If you are a family mediator, you might expand your practice to offer mediation to help couples stay married. The process, called “marital mediation,” uses the specific settlement focus of mediation to preserve a marriage in ways not attempted by family therapy. The process uses your family mediation skills to help couples negotiate new terms for their marriage. Couples may use mediation to enter into a written post-marital contract defining their own solutions. These contracts could define: how to cooperate in preparing a joint income tax return; who owns what marital assets; how much of their joint funds can each spend without checking first with the other; exactly what would happen to a pension or a house or any other assets if they get divorced: or even how to decide when they leave a good party. (That last issue is tough; one mediating couple ended up using separate cars for a while.)
To help spread the word I am offering one day of Marital Mediation Training on May 13 in Wellesley, Massachusetts. See www.mediate.com/fiske for details, links to other marital mediators, and the beginnings of a bibliography.
Marital mediation is similar to divorce or separation mediation in many respects, yet the entire tone and energy of the couple is different. There is a centripetal force in the room. He may stand up when she enters, or they may hug each other. They look for ways to strengthen their relationship, to put things together and not take them apart. Some marital mediators do not focus on the goal of a written contract, preferring to help the couple change their relationship through better communication and new behaviors. Others, such as the author, find a written post-marital agreement offers concrete settlement features for which many couples are hungry. “We have spent years in therapy and we just aren’t getting anywhere any more,” I often hear. “We want to change how we behave, or define new legal rights, or replace marriage #1 with marriage #2.”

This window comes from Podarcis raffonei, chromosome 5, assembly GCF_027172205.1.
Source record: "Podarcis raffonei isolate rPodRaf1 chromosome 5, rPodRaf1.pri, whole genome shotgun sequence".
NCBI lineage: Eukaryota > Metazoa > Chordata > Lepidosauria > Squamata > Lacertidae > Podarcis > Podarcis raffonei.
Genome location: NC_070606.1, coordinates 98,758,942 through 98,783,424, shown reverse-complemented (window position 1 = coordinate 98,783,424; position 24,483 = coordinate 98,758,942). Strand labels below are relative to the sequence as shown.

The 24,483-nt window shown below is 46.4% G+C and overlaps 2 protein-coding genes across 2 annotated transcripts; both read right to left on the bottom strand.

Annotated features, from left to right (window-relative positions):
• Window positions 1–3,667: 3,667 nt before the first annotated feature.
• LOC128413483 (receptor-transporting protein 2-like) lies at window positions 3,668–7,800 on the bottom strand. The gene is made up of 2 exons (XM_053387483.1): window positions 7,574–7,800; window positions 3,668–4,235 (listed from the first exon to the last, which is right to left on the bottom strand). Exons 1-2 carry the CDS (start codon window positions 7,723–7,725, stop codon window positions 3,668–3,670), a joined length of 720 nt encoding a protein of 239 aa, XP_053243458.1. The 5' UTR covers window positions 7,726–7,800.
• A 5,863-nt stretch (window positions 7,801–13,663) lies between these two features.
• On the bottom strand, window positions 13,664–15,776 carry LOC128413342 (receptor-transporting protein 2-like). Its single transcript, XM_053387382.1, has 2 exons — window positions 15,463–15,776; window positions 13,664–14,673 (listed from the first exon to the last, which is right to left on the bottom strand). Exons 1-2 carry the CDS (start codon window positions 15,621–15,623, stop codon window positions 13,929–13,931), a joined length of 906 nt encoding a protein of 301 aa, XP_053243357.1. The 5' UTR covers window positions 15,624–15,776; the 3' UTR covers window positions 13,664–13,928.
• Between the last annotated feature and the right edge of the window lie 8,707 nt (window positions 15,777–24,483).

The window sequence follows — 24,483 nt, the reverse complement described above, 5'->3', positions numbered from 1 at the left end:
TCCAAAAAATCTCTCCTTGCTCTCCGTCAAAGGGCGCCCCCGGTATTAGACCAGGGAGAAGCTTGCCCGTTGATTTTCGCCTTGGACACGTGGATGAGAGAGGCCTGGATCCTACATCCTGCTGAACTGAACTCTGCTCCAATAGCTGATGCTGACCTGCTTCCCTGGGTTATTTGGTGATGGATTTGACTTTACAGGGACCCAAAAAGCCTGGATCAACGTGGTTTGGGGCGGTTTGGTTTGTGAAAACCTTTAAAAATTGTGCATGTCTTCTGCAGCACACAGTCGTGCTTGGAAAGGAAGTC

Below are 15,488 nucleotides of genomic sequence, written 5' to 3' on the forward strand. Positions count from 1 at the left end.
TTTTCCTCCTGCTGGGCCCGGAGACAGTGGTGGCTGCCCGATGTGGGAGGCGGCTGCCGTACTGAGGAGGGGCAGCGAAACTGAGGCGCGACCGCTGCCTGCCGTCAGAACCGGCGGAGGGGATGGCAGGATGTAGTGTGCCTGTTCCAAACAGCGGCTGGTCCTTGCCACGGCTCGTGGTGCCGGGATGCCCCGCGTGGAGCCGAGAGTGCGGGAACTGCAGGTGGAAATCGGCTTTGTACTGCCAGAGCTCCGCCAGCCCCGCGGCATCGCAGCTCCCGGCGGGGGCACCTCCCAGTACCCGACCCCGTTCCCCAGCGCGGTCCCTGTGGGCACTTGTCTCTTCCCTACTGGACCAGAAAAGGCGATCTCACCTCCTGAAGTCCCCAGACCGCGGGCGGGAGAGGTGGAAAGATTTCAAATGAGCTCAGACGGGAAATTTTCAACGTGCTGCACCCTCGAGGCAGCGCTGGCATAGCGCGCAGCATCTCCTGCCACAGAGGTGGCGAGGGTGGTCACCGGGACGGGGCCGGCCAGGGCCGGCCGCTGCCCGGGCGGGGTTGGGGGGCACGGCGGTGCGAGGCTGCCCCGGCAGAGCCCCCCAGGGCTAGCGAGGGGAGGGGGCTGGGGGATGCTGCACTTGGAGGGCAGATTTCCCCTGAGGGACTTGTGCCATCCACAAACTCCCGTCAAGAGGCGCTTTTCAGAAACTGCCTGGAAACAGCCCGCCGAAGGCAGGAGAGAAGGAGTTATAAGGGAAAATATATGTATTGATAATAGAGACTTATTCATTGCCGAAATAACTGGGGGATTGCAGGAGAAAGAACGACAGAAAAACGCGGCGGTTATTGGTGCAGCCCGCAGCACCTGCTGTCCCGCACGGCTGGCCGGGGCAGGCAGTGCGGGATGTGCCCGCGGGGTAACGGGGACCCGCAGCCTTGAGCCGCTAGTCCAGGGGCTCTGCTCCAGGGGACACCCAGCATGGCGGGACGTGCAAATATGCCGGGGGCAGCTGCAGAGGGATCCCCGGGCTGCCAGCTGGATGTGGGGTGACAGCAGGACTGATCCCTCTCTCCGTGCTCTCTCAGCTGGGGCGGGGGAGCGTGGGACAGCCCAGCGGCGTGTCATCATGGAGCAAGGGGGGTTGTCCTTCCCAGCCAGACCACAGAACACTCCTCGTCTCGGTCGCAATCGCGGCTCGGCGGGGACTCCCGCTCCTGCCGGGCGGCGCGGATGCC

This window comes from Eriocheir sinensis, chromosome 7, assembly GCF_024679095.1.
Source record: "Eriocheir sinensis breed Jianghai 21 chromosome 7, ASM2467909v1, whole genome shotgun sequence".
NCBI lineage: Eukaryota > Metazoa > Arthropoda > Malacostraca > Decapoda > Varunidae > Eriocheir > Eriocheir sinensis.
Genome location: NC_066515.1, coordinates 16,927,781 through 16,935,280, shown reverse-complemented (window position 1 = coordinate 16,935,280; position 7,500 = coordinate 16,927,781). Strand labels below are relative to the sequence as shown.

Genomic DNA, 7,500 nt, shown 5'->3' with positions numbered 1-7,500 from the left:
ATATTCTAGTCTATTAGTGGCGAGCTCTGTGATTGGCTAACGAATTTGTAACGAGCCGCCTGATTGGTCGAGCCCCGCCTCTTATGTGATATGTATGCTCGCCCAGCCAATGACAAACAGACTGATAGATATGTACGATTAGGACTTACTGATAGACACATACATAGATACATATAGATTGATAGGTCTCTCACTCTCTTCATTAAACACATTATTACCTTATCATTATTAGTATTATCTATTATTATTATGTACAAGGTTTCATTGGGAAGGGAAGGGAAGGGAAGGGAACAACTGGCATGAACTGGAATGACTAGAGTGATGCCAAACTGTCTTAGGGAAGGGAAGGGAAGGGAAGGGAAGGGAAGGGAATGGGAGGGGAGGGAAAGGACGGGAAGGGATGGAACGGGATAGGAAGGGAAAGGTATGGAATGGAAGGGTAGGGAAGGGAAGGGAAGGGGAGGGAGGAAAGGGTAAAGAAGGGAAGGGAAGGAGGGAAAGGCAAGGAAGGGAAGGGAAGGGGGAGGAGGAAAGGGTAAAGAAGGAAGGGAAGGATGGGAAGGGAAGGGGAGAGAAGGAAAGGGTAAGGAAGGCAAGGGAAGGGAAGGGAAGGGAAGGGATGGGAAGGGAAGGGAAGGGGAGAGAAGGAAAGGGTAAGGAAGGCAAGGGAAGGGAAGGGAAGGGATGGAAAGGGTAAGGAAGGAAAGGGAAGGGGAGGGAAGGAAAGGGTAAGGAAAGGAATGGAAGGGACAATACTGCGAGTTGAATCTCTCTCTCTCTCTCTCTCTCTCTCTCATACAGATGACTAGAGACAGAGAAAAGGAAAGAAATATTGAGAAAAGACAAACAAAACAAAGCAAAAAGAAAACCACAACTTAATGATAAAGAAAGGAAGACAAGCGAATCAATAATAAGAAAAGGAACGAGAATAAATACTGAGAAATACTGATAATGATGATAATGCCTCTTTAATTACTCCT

For the mediator, this shift in emphasis is challenging. How do you introduce the possibility of staying married to a couple that have come in to discuss divorce? “Haven’t you been listening to what we’ve told you for the last 10 minutes?” one or both of them may exclaim loudly or, worse, wonder silently. Mediators who decide to add Marital Mediation to their practice need to set the stage in order to introduce the radical idea of working on the marriage without losing her or his neutrality in the eyes of both spouses. This subtle assignment requires careful preparation and skillful timing, and the result is worth all the work. If they say no, at least you’ve tried. The next couple, believe it or not, may come to you for the express purposes of helping them negotiate terms for their new marriage.
A number of family mediators are beginning to use mediation to help couples stay married. Susan Boardman in Connecticut, Laurie Israel in Massachusetts and Ken Neumann in New York and I have written an article for the Conflict Resolution Quarterly urging family mediators to consider adding this professionally satisfying branch of mediation to their practice. (for example, see www.mediationtostaymarried.com, a website of Laurie Israel or www.maritalmediationworks.com, a website of Susan Boardman, or my website at www.mediate.com/fiske ). I have a growing feeling that there are a lot of us out there, for example, mediators in Columbus, Ohio called Resolve (http://www.resolvemediationservices.com/couples.html ). One of the reasons for this article is to use www.mediate.com as a clearinghouse to stimulate other marital mediators to connect with us and among each other.
If you decide to add this new and growing area of marital mediation practice you will greatly enhance your own flexibility and resources just during that first meeting with the couple. When a couple agrees to try to stay together you will find deep professional satisfaction in working with them towards their specific settlement of issues that may have lain “too deep for tears” and their creating, with your help, a more enduring marriage.
Facilitators are needed for California's state-wide health care conversation. Californians will come together on Saturday, August 11th, to evaluate proposals for reforming California’s health care system and send a message...By Susan Dupre